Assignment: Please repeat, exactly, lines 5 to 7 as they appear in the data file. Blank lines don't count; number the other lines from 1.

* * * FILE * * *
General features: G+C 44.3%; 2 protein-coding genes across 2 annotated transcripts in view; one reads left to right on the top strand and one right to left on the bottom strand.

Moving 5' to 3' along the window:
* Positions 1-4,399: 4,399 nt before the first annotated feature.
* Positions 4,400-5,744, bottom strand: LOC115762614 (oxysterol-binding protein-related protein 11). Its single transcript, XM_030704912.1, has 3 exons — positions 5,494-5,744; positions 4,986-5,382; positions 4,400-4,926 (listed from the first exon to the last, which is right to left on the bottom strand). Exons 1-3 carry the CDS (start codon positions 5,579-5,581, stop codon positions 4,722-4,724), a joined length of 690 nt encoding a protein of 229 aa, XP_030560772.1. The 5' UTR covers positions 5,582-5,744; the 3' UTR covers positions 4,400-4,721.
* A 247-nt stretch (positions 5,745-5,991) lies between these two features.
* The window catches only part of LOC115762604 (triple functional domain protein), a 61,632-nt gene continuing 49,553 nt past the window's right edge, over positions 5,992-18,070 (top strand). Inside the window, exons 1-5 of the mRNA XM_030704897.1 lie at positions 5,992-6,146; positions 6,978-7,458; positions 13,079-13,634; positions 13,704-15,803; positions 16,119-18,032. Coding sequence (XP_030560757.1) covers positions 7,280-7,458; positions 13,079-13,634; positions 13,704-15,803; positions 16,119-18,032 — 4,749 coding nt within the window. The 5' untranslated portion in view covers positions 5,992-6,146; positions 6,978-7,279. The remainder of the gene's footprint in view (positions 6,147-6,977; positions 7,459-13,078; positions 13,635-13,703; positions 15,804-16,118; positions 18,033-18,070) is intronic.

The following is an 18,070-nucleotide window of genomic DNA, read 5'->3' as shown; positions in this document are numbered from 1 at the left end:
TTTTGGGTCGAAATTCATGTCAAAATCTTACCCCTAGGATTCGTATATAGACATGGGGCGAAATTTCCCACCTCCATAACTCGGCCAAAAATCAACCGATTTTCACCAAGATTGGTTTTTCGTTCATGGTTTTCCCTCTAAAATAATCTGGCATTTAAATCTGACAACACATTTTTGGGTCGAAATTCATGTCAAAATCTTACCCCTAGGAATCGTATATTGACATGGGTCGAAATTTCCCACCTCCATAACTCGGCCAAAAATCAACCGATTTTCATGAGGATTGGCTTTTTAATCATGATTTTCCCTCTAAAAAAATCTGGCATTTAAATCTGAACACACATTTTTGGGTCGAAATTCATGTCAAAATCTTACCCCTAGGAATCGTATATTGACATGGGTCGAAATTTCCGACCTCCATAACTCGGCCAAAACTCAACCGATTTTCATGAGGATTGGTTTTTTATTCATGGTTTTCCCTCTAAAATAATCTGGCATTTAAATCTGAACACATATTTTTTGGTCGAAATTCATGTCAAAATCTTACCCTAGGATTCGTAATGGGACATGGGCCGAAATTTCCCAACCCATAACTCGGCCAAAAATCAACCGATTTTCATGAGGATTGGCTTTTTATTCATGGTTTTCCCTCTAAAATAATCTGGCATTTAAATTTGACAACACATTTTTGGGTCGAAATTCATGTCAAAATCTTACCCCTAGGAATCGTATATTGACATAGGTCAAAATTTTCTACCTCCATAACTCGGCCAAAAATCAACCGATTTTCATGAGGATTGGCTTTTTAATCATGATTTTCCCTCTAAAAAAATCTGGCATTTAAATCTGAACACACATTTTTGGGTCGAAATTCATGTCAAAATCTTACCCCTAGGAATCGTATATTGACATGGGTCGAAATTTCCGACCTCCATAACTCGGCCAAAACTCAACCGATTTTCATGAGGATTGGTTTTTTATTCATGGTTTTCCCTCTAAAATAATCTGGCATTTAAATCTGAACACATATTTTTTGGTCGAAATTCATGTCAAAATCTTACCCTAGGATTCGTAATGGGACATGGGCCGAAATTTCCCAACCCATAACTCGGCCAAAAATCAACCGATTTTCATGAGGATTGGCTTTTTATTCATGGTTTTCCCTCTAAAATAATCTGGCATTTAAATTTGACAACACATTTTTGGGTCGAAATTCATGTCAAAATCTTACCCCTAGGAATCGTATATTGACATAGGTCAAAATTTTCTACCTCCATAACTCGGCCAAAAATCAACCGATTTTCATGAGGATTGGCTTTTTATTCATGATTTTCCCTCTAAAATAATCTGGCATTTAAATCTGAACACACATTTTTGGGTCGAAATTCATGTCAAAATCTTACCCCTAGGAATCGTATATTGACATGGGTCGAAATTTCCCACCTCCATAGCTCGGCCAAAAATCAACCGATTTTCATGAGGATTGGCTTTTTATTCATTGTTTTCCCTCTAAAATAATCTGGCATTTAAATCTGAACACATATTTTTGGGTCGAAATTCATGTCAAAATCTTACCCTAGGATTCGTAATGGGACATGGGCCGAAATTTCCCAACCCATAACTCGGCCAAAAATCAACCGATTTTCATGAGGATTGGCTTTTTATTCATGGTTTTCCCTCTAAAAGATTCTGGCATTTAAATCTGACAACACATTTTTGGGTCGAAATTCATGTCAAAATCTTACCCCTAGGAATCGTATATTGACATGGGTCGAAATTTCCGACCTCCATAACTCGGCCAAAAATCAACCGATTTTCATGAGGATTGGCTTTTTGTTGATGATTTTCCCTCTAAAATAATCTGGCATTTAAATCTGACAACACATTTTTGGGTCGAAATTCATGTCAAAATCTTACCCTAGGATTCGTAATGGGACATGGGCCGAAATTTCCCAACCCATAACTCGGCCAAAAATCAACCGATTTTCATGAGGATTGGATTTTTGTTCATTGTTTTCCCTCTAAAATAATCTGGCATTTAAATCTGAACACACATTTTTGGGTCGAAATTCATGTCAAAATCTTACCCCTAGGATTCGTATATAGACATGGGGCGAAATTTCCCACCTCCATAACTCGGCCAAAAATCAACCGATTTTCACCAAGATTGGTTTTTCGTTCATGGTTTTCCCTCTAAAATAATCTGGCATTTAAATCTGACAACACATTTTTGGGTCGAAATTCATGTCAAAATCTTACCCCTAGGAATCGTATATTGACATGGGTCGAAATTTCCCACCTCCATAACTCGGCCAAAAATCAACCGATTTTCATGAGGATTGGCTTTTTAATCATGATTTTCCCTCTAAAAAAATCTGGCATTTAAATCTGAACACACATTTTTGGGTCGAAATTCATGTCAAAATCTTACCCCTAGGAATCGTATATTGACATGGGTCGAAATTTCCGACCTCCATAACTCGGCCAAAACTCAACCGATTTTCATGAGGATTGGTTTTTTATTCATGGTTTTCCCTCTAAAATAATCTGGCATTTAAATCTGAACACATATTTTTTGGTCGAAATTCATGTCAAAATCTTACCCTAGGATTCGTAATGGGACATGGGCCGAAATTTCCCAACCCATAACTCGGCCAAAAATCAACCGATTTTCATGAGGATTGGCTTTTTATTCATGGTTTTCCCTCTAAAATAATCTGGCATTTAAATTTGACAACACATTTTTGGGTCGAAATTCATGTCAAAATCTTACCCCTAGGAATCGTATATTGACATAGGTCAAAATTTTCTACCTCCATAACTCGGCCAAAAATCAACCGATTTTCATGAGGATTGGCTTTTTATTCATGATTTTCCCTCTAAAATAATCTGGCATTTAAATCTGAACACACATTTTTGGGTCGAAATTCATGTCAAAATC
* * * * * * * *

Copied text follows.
* A 247-nt stretch (positions 5,745-5,991) lies between these two features.
* The window catches only part of LOC115762604 (triple functional domain protein), a 61,632-nt gene continuing 49,553 nt past the window's right edge, over positions 5,992-18,070 (top strand). Inside the window, exons 1-5 of the mRNA XM_030704897.1 lie at positions 5,992-6,146; positions 6,978-7,458; positions 13,079-13,634; positions 13,704-15,803; positions 16,119-18,032. Coding sequence (XP_030560757.1) covers positions 7,280-7,458; positions 13,079-13,634; positions 13,704-15,803; positions 16,119-18,032 — 4,749 coding nt within the window. The 5' untranslated portion in view covers positions 5,992-6,146; positions 6,978-7,279. The remainder of the gene's footprint in view (positions 6,147-6,977; positions 7,459-13,078; positions 13,635-13,703; positions 15,804-16,118; positions 18,033-18,070) is intronic.

The following is an 18,070-nucleotide window of genomic DNA, read 5'->3' as shown; positions in this document are numbered from 1 at the left end: